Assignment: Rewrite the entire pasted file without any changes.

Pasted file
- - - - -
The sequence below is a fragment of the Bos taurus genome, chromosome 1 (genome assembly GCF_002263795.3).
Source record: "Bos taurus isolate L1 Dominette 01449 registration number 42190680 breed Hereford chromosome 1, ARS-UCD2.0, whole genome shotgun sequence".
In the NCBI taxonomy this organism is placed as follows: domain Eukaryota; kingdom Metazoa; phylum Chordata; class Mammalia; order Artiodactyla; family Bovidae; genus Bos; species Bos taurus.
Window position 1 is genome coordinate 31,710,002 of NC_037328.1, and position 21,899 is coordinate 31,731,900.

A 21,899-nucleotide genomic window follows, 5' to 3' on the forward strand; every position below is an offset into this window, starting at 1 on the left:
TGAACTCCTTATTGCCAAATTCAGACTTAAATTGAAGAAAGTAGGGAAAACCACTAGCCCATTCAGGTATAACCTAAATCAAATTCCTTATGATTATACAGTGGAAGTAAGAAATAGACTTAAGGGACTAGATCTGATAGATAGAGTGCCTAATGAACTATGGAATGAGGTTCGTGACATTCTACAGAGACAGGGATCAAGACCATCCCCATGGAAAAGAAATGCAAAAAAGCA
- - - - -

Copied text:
The sequence below is a fragment of the Bos taurus genome, chromosome 1 (genome assembly GCF_002263795.3).
Source record: "Bos taurus isolate L1 Dominette 01449 registration number 42190680 breed Hereford chromosome 1, ARS-UCD2.0, whole genome shotgun sequence".
In the NCBI taxonomy this organism is placed as follows: domain Eukaryota; kingdom Metazoa; phylum Chordata; class Mammalia; order Artiodactyla; family Bovidae; genus Bos; species Bos taurus.
Window position 1 is genome coordinate 31,710,002 of NC_037328.1, and position 21,899 is coordinate 31,731,900.

A 21,899-nucleotide genomic window follows, 5' to 3' on the forward strand; every position below is an offset into this window, starting at 1 on the left:
TGAACTCCTTATTGCCAAATTCAGACTTAAATTGAAGAAAGTAGGGAAAACCACTAGCCCATTCAGGTATAACCTAAATCAAATTCCTTATGATTATACAGTGGAAGTAAGAAATAGACTTAAGGGACTAGATCTGATAGATAGAGTGCCTAATGAACTATGGAATGAGGTTCGTGACATTCTACAGAGACAGGGATCAAGACCATCCCCATGGAAAAGAAATGCAAAAAAGCA